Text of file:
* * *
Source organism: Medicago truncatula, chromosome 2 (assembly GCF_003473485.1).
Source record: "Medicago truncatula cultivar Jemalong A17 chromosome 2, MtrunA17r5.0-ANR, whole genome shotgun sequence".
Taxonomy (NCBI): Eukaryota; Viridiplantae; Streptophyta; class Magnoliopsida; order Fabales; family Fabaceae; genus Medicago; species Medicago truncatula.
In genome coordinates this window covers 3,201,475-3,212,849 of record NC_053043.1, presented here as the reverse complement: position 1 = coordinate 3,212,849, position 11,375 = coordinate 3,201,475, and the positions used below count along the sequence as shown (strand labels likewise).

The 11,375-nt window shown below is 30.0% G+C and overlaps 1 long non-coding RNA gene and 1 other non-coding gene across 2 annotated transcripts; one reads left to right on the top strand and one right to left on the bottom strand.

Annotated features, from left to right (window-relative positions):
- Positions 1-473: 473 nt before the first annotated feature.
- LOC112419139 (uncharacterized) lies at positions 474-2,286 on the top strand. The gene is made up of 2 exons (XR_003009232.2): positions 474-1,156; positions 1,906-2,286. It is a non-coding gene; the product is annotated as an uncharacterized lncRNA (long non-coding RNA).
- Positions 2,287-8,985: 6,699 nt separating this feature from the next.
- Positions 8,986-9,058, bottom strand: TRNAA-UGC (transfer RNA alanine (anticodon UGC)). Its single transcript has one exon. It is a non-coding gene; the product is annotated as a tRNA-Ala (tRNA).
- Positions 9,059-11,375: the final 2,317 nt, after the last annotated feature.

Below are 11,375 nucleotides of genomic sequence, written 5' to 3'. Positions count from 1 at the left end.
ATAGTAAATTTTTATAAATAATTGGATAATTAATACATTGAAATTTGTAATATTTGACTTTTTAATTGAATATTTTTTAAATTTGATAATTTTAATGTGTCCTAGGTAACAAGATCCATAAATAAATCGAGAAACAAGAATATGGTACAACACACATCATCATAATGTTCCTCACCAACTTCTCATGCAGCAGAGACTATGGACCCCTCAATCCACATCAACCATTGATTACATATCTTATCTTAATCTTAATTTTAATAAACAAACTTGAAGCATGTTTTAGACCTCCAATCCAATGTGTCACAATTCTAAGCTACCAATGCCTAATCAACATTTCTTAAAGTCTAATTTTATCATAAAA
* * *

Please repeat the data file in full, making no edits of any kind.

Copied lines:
Source organism: Medicago truncatula, chromosome 2 (assembly GCF_003473485.1).
Source record: "Medicago truncatula cultivar Jemalong A17 chromosome 2, MtrunA17r5.0-ANR, whole genome shotgun sequence".
Taxonomy (NCBI): Eukaryota; Viridiplantae; Streptophyta; class Magnoliopsida; order Fabales; family Fabaceae; genus Medicago; species Medicago truncatula.
In genome coordinates this window covers 3,201,475-3,212,849 of record NC_053043.1, presented here as the reverse complement: position 1 = coordinate 3,212,849, position 11,375 = coordinate 3,201,475, and the positions used below count along the sequence as shown (strand labels likewise).

The 11,375-nt window shown below is 30.0% G+C and overlaps 1 long non-coding RNA gene and 1 other non-coding gene across 2 annotated transcripts; one reads left to right on the top strand and one right to left on the bottom strand.

Annotated features, from left to right (window-relative positions):
- Positions 1-473: 473 nt before the first annotated feature.
- LOC112419139 (uncharacterized) lies at positions 474-2,286 on the top strand. The gene is made up of 2 exons (XR_003009232.2): positions 474-1,156; positions 1,906-2,286. It is a non-coding gene; the product is annotated as an uncharacterized lncRNA (long non-coding RNA).
- Positions 2,287-8,985: 6,699 nt separating this feature from the next.
- Positions 8,986-9,058, bottom strand: TRNAA-UGC (transfer RNA alanine (anticodon UGC)). Its single transcript has one exon. It is a non-coding gene; the product is annotated as a tRNA-Ala (tRNA).
- Positions 9,059-11,375: the final 2,317 nt, after the last annotated feature.

Below are 11,375 nucleotides of genomic sequence, written 5' to 3'. Positions count from 1 at the left end.
ATAGTAAATTTTTATAAATAATTGGATAATTAATACATTGAAATTTGTAATATTTGACTTTTTAATTGAATATTTTTTAAATTTGATAATTTTAATGTGTCCTAGGTAACAAGATCCATAAATAAATCGAGAAACAAGAATATGGTACAACACACATCATCATAATGTTCCTCACCAACTTCTCATGCAGCAGAGACTATGGACCCCTCAATCCACATCAACCATTGATTACATATCTTATCTTAATCTTAATTTTAATAAACAAACTTGAAGCATGTTTTAGACCTCCAATCCAATGTGTCACAATTCTAAGCTACCAATGCCTAATCAACATTTCTTAAAGTCTAATTTTATCATAAAA